According to Lorenzen, the ideas of "mystical anatomy" of nadis and chakras were originally Vedic and subsequently incorporated into Tantra. However, there is no indisputable evidence to corroborate it. It is possible that in the early stages of the development of India's spiritual traditions, Yoga and Tantra developed independently and interdependently, deriving their knowledge and methods from each other and from various other native traditions and sources. The might have grown exponentially after both were integrated into Vedism, and devotional and ritual worship of Shiva, Shakti and Vishnu became an intergral part of Vedic tradition.
Right-hand and Left-hand methods
Tantra has often been singled out as an unconventional, left-hand practice. It is erroneous and misleading, because with regard to methods and practices, tantra is not distinct from the Vedic tradition or the other sectarian traditions of Hinduism, of which it is an integral part. The left-hand methods are unconventional and involve the use of meat, sexual union, alcohol, cremation-ground rituals, etc.
The right-hand methods are more conventional and traditional, and thereby more acceptable for those who are morally inclined. Tantra is more controversial because some of its left-hand methods are extreme and receive negative publicity. Their shock value is visible and spiritual value is hidden. Hence, people draw mistaken notions. In contrast, although Vedic tradition has both methods, its left-hand practices and rituals do not attract as much criticism or attention. You may be even scoffed or censored if you dare to speak about them. There is also a tendency to ascribe right-hand methods to the Vedic tradition and left-hand methods to tantra.
The truth is that Vedic tradition has both methods, which are validated by the Vedas themselves. Just as Tantra, it is a complex, multidisciplinary approach which aims to strike a balance between the temporal and spiritual needs of people, accommodating as many approaches and methods as possible to broaden its scope and appeal, often setting aside the moralistic and restrictive view of the orthodoxy. The following points support the premise.
- In remote antiquity, Vedic people performed animal and human sacrifices and offered animal meat to gods during fire sacrifices. The worshippers offered sacred meat to the sacrificial fire and shared it as the remains of the sacrifice.
- The idea of devotional worship is rooted in the idea of devotional self-sacrifice (bhakti) in which one offered oneself (bhakta) as food to the deity (bhokta).
- The Vedas identify the enjoyment of sexual pleasure (kama) as one of the chief aims (purusharthas) of human life. They also prescribe many sexual rites to obtain progeny or facilitate the transmigration of souls to the next life or attract the opposite sex.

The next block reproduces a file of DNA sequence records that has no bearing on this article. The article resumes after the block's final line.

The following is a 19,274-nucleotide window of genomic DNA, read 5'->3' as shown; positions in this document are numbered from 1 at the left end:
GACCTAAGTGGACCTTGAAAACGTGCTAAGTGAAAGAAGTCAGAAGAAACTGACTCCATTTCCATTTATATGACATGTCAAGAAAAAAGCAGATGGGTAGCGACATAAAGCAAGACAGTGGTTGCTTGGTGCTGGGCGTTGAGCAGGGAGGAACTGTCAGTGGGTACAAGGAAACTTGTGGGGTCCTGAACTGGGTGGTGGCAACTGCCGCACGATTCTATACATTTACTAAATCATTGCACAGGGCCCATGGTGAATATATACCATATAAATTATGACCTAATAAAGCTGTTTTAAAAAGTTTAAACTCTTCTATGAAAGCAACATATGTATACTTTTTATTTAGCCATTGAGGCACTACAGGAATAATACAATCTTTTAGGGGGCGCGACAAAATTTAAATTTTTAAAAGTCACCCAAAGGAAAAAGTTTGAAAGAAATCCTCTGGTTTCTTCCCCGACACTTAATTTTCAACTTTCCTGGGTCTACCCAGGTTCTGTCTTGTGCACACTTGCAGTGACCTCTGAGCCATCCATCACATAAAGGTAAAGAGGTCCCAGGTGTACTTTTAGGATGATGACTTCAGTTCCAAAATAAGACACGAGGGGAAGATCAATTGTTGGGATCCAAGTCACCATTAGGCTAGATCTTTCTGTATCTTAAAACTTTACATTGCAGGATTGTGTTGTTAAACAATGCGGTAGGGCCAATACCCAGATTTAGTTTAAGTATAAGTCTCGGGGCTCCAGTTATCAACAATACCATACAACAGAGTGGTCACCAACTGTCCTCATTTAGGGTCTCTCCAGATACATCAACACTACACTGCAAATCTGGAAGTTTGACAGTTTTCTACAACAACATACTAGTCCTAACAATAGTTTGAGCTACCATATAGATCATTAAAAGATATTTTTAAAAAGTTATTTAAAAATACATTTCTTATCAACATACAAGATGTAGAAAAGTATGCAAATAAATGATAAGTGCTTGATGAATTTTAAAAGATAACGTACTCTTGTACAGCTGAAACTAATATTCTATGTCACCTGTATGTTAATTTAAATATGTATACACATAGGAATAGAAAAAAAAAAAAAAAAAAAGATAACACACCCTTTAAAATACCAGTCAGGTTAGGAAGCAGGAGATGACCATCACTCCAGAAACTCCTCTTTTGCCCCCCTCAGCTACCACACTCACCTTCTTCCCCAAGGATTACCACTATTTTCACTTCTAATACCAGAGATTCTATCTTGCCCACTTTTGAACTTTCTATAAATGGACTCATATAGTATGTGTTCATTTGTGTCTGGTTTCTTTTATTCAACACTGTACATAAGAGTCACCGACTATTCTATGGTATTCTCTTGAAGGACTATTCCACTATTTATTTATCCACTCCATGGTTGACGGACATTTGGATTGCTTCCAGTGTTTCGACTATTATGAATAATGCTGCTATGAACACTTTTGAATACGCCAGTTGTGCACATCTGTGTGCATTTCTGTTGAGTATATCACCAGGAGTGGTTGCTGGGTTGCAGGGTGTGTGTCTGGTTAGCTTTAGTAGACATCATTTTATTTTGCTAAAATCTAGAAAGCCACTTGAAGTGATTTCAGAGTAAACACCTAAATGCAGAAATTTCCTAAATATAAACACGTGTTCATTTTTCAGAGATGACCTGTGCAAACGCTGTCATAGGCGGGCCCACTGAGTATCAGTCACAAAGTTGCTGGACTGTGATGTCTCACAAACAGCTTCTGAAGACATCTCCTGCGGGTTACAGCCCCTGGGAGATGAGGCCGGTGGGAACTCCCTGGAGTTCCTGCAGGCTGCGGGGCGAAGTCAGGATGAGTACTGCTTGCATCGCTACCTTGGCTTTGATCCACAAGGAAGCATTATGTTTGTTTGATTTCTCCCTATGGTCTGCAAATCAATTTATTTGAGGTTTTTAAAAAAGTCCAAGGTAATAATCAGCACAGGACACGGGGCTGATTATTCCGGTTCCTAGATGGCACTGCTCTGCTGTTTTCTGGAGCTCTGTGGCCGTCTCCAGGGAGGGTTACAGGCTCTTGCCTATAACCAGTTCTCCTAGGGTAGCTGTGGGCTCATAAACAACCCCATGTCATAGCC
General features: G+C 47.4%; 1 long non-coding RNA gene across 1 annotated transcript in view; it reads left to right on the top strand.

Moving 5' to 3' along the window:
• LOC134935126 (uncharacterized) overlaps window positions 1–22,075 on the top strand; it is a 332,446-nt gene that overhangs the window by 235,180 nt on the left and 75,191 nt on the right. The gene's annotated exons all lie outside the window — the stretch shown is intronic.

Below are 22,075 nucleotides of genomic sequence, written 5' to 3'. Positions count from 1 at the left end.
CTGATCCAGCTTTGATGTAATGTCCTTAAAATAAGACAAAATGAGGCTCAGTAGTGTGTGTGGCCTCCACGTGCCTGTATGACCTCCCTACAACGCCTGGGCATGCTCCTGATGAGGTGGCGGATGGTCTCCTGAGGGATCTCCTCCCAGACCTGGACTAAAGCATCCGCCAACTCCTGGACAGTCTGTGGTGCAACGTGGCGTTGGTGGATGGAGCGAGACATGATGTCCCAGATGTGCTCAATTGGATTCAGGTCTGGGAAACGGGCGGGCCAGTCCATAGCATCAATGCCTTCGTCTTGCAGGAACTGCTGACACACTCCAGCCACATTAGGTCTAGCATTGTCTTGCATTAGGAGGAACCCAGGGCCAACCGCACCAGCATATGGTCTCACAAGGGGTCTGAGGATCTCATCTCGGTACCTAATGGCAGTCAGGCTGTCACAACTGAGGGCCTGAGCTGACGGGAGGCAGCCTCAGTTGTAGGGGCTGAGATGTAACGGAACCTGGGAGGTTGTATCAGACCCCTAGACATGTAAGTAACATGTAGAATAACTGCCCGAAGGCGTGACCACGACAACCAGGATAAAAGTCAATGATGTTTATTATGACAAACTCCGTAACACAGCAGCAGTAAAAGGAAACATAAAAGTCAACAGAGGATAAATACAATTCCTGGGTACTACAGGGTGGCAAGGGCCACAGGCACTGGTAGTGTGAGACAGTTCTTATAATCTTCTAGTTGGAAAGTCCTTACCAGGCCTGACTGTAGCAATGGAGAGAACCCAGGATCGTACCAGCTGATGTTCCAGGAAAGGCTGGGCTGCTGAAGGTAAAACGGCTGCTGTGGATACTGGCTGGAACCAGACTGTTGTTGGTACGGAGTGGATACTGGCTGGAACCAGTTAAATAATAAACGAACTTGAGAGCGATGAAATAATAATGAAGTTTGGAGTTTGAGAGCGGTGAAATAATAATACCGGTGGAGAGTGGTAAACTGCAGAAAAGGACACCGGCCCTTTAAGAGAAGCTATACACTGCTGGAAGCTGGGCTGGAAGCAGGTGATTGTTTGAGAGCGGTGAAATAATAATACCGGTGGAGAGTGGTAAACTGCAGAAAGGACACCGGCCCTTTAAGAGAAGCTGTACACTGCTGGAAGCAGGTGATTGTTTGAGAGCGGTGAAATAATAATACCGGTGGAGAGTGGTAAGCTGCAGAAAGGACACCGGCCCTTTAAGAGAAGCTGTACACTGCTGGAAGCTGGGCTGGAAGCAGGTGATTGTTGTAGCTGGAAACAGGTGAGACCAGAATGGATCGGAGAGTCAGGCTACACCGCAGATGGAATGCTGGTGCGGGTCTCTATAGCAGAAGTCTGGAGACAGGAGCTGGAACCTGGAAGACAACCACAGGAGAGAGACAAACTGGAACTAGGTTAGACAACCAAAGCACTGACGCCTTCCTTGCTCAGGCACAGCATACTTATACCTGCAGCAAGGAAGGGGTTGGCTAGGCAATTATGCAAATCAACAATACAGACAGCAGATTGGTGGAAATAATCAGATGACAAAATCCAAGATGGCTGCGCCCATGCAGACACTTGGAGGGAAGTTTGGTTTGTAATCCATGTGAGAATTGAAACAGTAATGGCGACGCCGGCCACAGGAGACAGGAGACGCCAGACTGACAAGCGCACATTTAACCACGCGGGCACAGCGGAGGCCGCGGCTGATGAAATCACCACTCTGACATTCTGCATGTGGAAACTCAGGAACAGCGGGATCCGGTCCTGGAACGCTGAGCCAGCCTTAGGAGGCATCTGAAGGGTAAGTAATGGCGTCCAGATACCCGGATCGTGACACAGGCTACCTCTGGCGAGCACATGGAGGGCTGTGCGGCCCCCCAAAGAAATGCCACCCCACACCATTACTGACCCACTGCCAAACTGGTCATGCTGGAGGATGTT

- Vedic people practiced Soma rituals in which the intoxicant drink or the leafy extract called Soma was offered to appease the gods who were addicted to it. The remains of the sacrifice in this case too was consumed by the worshippers to experience trance and altered states of consciousness.
- Sexual union was a part of several complex Vedic sacrifices such as Ashvamedha. The eldest queen of the king was expected to participate in it.
- The Upanishads extol the union between a man and woman as a sacrifice in itself. They describe the symbolism of sexual union in graphic detail.
- The Vedas, especially the Atharvaveda and some Sutra texts contain methods to practice charms, black magic, sorcery, bewitchment and other rajasic and tamasic rituals. Some are meant to cause death and destruction of targeted groups or enemies or rival lovers.
- The god of Death (Yama or Kala) is invoked in many Vedic rituals. The Upanishad describe him as a fierce god, a howler, with voracious appetite. Some of the funeral ceremonies prescribed in the texts can be performed only in the cremation grounds or upon the body before it was cremated.
- The Vedas prescribe several ceremonies which have to be performed in the night.
- Vedic ceremonies involve the use of several objects and images, which are used to perform mock sacrifices instead of the real ones.
- The sacrificial pit where fire is kindled is a geometric object. Just as the yantras it is energized and purified with mantras and prayers.
- The Vedic gods are pleasure loving, who often engage in questionable acts including adultery and seduction. Their world symbolizes sensual enjoyment.
While in the Vedic traditions such methods were primarily used for wish fulfillment and personal gains, in tantra they were mainly practiced to enhance one’s spiritual powers or attain liberation. The Vedas also caution to people to avoid them since they lead to sin, rebirth and suffering rather than liberation.
Suggestions for Further Reading
- Essential Guide to Fasting For Hindus
- The importance of food in Hindu Worship
- The Body as an Abode of Gods
- How to Prepare for the Difficulties of Spiritual Life
- Is God in Hinduism Male or Female?
- The Symbolism of Time or Kala and Death in Hinduism
- Lessons from the Dance of Kali, the Mother Nature
- Life’s Lessons from Mother Nature
- The Definition and Concept of Maya in Hinduism
- The Nature of Consciousness
- Hinduism - Sex and Gurus
- The True Meaning of Prakriti in Hinduism
- Sex and Spirituality In the Upanishads
- The History of Yoga, References in the Upanishads
- Aspects of Vedic Ritual or Sacrifice
- Tantra and Tantric Rituals of Hinduism and Buddhism
- Essays On Dharma
- Esoteric Mystic Hinduism
- Introduction to Hinduism
- Hindu Way of Life
- Essays On Karma
- Hindu Rites and Rituals
- The Origin of The Sanskrit Language
- Symbolism in Hinduism
- Essays on The Upanishads
- Concepts of Hinduism
- Essays on Atman
- Hindu Festivals
- Spiritual Practice
- Right Living
- Yoga of Sorrow
- Mental Health
- Concepts of Buddhism
- General Essays